For the first time, Canadians are spending more on Internet access than television subscriptions from the country’s telecom and cable companies with demand soaring for streaming video and music services. Telecom and cable companies brought in a total of C$8.92-billion in revenue from cable, satellite and internet-enabled television subscriptions in 2015, while they collected $9.81-billion from the supply of Internet connections. Appetite for music and video streaming and other data-intensive activities led to a 44 per cent jump in wireless data usage in 2015 compared with 2014, and a 40 per cent jump in the volume of data used in the home.
Transport Canada says new cars and small trucks will have to be equipped with rear-view camera systems starting in May 2018. The requirement for back-up visibility brings Canadian standards in line with those in the US. The department says it is a safety measure because children, disabled persons, the elderly and others are vulnerable to back-up mishaps. It is estimated that such accidents killed 27 people and injured more than 1,500 from 2004 to 2009.
Electric car maker Tesla Motors says it will end free use of its worldwide charging-station network. The company says cars ordered after January 1, 2017, will get roughly 1,600 kilometres worth of credits at the supercharging stations. After those credits are used, owners will have to pay fees. Cars ordered or sold before January 1, will still get free charging. Tesla did not yet specify the fees but says charging would cost less than the price of a comparable gasoline-fuelled car. Prices may fluctuate over time and vary by regional electricity costs.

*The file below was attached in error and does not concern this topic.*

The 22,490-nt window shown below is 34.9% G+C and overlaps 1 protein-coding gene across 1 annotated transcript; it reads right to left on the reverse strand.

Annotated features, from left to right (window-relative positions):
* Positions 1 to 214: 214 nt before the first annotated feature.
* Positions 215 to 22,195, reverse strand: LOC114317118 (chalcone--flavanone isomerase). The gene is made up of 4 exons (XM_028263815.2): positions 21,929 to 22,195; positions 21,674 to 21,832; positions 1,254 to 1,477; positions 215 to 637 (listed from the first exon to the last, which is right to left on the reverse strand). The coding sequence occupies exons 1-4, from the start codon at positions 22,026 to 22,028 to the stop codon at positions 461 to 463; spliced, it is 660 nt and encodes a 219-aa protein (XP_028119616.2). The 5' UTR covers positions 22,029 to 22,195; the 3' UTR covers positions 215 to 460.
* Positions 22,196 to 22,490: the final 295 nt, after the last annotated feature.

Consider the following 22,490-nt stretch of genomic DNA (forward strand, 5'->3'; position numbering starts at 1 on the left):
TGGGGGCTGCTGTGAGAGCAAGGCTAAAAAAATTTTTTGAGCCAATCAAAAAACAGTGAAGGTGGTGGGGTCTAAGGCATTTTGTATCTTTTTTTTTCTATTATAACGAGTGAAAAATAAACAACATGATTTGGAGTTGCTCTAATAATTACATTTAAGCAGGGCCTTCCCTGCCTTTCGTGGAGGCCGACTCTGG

Prices for a food staple of vegetarians across the globe are plunging from record highs earlier in the year after Canada, the world’s top exporter, began its largest harvest ever and output rose in the US and India, the biggest consumer. Supplies are also increasing for other so-called pulse crops, including chickpeas and dried beans. This is good news for India where pulses are eaten at almost every meal and a quarter of supply is imported. Canada will see its lentil production jump 36 per cent this year to a record 3.2-million tonnes while pea output climbs 44 per cent to an all-time high of 4.6-million tonnes.
Plastic pollution in the sea gives off a smell that attracts foraging birds, scientists have found. The discovery could explain why seabirds such as albatross swallow plastic causing injury or death. The smell, similar to the odour of rotting seaweed, is caused by the breakdown of plankton that sticks to floating bits of plastic. About 90 per cent of seabirds have eaten plastic and may keep some in their bellies, putting their health at risk.
Canadians are happy buying their books and music on the Internet but are yet to embrace online grocery shopping. According to a recent survey of 1,000 Canadians, 92 respondents said they shopped online but only 15 per cent said they had bought groceries on the Internet. While almost 40 per cent of online-shopping spending was linked to entertainment purchases, just 4 per cent was tied to food and groceries.
Two years ago, high food prices encouraged US farmers to expand operations. Now, a strong dollar and competing supplies from Brazil to Ukraine have left the world’s top food exporter with a massive crop glut. In storage now are: corn, 44.1-million tonnes, soybeans, 5.3-million tonnes, frozen fruit, 690,000 tonnes, poultry, 595,000 tonnes, cheese 562,000 tonnes and over 150,000 tonnes of butter.